Will the National Population and Housing Census change Kenya’s current situation?
As she clutches protectively onto her plastic bowl containing her day’s meal of white lumpy porridge, Nelima is oblivious of where her next meal will come from. The 3-year-old does not know her mother’s daily struggles to put such a meal on the table at the end of the day. She does not know what her mother goes through to deliver this. Looking at her together with her five siblings dig in to the porridge greedily makes one think seriously about the worsening famine cases in the country. Little does she know about the much awaited National Population and Housing Census later this month which is supposed to help the government ‘plan’ for every living member in the country. Dressed in tatters and residing in Mathare slums, her innocent mind knows nothing about whether her existence is important to the government or not. This life of poverty is not unfamiliar to her either.
Kenya is currently crippled with several setbacks, which puts the government on the spot on whether the coming population census will change the situation any sooner. The rising food shortages coupled with sky-rocketing food prices cannot go unmentioned. Currently, it is estimated that 10million Kenyans face severe starvation, which is close to a third of Kenya’s 36 million people. The most affected groups include about 1.5 million children, 3.2 million people who live in drought prone areas, about 2.5 million vulnerable Kenyans suffering from various diseases including HIV/AIDS, orphans, and another 2.5 million categorized as the urban poor.
The situation has left many families like Nelima’s, toil harder to be able to afford a day’s meal. Many families for instance have resorted to only one meal a day, including the children. The short rains expected in Kenya in the end of 2008 failed, and the long rains, expected in April, were like a drop of water in the ocean. This has led to extremely low harvests. Post poll chaos in 2007 that led to millions being displaced is also part of the reasons why food insecurity has been on the rise. According to the Kenya National Bureau of Statistics, food prices have increased by 33% within the last year. Many families are turning to unimaginable coping mechanisms to be able to survive the biting hunger. In several parts of Kenya especially those that lie in the arid and semi arid lands like Eastern and North Eastern provinces, the people have not seen a drop of rain since last year. Hence the persistent drought has led them to having meals like boiled mangoes and paw paws. Some families from the north eastern parts of Kenya are eating anything in sight including wild fruits, rats, bitter herbs, anything! There are even reported cases of people eating donkeys, monkeys and baboons, having come in handy as a cheap alternative to usual red and white meat. In the past, such creatures were never looked at as food.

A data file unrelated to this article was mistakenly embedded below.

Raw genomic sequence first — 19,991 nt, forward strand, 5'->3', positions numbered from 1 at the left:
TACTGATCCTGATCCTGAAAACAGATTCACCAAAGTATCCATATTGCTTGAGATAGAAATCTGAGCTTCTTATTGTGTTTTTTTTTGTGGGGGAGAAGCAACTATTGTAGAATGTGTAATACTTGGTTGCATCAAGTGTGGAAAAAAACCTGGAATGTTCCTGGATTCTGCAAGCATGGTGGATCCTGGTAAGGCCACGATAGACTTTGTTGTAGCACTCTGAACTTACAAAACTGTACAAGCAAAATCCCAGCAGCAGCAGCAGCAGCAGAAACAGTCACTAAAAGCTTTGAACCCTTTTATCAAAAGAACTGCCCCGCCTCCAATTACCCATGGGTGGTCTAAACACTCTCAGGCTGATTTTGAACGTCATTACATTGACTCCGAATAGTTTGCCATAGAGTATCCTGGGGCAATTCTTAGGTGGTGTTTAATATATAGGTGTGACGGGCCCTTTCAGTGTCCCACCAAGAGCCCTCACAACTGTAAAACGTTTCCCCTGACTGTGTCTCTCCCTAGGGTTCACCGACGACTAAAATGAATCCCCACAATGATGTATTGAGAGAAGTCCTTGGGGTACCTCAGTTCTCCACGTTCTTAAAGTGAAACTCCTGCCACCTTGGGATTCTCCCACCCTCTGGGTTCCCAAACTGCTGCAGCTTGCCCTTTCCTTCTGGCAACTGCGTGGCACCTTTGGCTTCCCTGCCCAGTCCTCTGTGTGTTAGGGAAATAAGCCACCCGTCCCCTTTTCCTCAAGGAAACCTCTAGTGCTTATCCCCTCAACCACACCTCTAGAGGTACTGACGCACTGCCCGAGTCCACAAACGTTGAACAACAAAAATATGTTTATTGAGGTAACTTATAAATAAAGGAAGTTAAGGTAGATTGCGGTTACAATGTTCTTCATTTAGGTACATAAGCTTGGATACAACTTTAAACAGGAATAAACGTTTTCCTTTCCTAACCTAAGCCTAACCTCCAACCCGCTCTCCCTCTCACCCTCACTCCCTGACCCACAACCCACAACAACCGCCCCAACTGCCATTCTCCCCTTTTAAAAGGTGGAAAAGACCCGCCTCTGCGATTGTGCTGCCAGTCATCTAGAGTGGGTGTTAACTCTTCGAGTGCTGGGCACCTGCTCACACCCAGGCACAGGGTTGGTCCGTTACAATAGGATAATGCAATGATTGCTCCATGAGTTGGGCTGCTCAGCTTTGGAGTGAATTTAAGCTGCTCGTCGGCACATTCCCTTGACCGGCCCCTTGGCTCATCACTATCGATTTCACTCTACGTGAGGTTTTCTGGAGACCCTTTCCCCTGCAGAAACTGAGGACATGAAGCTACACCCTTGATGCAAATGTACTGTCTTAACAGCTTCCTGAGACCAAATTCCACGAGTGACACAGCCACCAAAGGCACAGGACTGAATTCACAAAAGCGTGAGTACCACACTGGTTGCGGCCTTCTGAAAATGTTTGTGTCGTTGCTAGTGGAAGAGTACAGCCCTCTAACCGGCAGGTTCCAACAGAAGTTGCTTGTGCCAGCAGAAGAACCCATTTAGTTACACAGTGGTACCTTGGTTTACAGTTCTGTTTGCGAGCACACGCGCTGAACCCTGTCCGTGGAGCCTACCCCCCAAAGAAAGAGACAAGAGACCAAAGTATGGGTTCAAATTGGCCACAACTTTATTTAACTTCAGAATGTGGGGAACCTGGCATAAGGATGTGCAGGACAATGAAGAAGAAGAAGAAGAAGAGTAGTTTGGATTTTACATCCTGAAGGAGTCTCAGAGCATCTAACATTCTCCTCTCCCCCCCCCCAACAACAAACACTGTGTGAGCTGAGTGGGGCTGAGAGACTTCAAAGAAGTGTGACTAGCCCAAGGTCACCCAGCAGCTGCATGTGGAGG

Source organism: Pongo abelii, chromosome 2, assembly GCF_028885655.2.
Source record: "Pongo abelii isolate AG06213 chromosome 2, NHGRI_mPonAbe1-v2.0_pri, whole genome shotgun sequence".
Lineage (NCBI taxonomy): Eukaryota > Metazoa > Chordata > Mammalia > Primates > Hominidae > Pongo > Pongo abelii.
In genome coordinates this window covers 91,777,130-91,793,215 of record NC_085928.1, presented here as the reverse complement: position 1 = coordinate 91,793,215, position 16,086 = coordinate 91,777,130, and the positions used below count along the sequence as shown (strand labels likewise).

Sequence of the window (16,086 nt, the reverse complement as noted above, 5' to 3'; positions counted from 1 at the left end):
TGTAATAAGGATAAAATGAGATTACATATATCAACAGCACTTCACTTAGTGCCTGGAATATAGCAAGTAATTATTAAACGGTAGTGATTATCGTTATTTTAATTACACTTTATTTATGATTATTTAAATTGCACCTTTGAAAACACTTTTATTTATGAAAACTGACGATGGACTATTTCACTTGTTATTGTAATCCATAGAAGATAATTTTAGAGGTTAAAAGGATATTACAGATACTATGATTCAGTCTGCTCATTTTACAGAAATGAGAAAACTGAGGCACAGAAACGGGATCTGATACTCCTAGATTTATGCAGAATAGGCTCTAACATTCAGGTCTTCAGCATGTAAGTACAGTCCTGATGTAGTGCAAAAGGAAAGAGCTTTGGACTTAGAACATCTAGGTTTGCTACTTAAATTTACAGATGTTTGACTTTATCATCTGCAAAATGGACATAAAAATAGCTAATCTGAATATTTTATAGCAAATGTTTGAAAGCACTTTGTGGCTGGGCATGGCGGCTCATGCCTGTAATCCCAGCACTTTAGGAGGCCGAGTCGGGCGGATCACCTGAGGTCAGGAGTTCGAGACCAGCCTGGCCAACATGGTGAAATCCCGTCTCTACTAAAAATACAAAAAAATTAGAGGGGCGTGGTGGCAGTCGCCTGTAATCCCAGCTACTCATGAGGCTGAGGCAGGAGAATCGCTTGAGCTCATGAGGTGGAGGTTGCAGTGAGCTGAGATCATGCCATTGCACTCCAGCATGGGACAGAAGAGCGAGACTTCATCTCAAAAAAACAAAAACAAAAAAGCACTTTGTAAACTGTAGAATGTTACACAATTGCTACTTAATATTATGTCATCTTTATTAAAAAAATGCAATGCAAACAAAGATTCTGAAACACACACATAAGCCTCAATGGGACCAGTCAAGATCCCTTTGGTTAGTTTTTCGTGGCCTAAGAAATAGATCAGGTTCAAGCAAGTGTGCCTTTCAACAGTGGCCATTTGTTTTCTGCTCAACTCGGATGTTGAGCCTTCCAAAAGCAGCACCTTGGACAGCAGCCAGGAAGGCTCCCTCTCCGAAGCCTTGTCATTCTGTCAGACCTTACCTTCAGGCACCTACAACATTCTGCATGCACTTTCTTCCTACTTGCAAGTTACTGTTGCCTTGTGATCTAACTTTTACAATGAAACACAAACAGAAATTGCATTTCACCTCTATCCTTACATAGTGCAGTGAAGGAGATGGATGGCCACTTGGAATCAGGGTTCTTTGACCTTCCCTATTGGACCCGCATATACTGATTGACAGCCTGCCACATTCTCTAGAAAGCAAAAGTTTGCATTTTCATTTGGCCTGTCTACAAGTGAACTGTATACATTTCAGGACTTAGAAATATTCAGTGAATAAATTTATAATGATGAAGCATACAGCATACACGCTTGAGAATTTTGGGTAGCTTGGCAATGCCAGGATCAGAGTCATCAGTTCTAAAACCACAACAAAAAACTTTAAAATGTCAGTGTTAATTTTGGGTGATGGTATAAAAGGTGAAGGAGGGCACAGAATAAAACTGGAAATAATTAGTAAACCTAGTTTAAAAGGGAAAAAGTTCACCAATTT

The Ministry of Agriculture recently admitted the serious food shortage, saying several measures are being laid down to put the situation under control.
The country is also experiencing serious water shortage. It is estimated that two thirds of the country’s population is facing water shortage. This has affected smooth running of most operations in the country. The government has so far resorted to rationing this rare commodity in the country’s capital city, Nairobi, with most residential areas going for months without water. Currently, a 20-litre jerrican of water from vendors is trading between Kshs 100-150 (US$ 1-2). And you can guess the pressure that this is putting on urban households, bearing in mind the harsh economic times. Some boarding schools in Nairobi for example, had to break a bit earlier for holidays because of the water shortage because some were spending more than Kshs. 5,000 daily on water. Most schools have shunned vocational tuition for this reason too. Hotels and restaurants have also had their share, having to spend more on water hence affecting their prices.